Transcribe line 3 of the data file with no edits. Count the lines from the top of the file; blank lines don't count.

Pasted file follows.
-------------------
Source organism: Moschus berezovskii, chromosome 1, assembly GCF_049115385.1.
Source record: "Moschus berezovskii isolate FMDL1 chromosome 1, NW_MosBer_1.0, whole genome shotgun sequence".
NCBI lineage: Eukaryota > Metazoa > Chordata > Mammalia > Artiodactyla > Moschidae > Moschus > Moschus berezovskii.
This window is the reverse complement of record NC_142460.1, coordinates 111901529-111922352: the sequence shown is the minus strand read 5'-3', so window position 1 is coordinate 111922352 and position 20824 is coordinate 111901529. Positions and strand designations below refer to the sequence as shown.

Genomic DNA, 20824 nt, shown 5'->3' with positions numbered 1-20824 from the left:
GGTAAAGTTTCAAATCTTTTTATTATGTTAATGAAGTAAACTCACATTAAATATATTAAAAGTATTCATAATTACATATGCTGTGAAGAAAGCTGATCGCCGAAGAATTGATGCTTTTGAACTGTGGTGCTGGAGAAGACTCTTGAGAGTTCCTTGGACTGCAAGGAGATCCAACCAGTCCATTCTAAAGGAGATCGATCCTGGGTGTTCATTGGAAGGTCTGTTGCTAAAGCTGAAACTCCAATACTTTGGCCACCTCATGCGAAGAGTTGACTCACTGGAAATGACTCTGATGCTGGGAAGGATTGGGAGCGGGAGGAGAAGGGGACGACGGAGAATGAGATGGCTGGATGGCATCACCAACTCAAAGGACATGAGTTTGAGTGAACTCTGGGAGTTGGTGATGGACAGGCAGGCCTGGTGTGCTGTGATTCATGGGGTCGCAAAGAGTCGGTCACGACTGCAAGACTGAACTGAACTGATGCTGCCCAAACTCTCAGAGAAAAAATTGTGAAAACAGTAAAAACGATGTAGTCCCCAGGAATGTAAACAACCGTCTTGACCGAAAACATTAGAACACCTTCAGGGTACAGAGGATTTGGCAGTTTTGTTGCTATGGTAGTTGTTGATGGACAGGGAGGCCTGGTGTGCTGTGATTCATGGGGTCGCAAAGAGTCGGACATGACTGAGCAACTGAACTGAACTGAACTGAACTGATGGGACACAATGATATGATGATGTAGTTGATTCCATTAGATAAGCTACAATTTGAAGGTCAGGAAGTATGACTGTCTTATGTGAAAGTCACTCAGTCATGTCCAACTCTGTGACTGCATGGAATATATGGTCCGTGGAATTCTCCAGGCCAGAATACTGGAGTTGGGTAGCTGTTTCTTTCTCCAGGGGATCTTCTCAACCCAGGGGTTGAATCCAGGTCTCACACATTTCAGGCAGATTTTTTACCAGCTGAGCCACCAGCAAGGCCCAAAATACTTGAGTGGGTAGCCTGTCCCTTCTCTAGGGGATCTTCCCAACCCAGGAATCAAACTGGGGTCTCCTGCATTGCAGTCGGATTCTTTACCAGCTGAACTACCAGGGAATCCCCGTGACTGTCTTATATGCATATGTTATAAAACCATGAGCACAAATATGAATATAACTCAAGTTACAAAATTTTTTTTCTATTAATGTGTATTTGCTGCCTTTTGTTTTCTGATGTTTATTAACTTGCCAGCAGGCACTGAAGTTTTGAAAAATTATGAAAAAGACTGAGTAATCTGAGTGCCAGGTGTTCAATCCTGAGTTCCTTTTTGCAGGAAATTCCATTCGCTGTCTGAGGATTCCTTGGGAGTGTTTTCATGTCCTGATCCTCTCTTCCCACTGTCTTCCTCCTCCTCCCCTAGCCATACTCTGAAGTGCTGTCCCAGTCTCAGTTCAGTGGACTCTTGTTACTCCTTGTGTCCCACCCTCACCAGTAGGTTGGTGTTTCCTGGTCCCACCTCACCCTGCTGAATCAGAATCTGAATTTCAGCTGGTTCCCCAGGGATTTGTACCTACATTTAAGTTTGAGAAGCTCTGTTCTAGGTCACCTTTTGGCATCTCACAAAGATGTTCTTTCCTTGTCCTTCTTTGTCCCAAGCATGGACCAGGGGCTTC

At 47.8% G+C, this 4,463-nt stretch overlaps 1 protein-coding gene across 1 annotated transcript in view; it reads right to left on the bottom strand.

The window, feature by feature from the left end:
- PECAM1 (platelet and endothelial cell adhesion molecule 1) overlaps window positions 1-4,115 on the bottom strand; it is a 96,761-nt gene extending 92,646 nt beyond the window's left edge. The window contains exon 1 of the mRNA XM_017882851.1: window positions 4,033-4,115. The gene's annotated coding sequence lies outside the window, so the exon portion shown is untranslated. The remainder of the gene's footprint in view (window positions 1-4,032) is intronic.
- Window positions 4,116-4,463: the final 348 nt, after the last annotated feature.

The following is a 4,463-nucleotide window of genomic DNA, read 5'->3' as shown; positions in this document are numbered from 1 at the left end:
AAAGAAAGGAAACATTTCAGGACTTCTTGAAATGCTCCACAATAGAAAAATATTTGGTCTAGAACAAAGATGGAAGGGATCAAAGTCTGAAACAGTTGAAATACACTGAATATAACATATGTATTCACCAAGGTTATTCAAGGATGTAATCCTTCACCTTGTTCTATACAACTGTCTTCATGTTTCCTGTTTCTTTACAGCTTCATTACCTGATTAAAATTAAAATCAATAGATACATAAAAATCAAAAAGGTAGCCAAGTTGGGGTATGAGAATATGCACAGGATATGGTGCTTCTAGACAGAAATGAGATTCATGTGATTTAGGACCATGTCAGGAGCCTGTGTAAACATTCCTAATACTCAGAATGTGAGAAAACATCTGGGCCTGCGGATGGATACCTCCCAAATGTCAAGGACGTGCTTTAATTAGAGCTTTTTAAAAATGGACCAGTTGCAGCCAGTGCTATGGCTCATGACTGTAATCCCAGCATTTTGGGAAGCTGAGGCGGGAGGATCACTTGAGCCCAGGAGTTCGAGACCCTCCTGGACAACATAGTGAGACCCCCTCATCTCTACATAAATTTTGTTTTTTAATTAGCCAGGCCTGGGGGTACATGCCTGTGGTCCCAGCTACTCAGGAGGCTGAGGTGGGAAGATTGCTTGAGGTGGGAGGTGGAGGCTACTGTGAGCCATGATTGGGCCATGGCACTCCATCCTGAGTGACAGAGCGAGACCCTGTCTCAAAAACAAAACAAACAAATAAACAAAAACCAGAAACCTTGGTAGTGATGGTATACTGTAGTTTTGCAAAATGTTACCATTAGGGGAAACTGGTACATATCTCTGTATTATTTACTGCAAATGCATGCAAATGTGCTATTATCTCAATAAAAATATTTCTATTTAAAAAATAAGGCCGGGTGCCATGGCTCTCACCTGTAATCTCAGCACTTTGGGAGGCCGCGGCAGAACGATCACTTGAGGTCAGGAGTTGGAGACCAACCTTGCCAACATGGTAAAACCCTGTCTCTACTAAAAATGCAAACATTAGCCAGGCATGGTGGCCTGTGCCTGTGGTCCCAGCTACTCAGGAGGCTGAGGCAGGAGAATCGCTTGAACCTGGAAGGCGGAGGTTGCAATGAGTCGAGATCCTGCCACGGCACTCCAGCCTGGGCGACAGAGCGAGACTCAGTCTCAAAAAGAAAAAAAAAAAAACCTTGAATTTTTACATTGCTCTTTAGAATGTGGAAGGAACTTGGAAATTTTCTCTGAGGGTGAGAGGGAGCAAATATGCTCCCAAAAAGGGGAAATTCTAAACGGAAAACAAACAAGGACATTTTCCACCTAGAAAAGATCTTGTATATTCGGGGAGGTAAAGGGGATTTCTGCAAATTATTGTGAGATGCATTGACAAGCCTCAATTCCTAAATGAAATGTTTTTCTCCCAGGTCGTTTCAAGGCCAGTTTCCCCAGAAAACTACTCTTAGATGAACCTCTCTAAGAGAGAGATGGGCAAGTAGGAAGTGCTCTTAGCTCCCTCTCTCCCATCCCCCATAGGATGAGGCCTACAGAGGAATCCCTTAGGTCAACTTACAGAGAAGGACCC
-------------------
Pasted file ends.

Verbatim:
NCBI lineage: Eukaryota > Metazoa > Chordata > Mammalia > Artiodactyla > Moschidae > Moschus > Moschus berezovskii.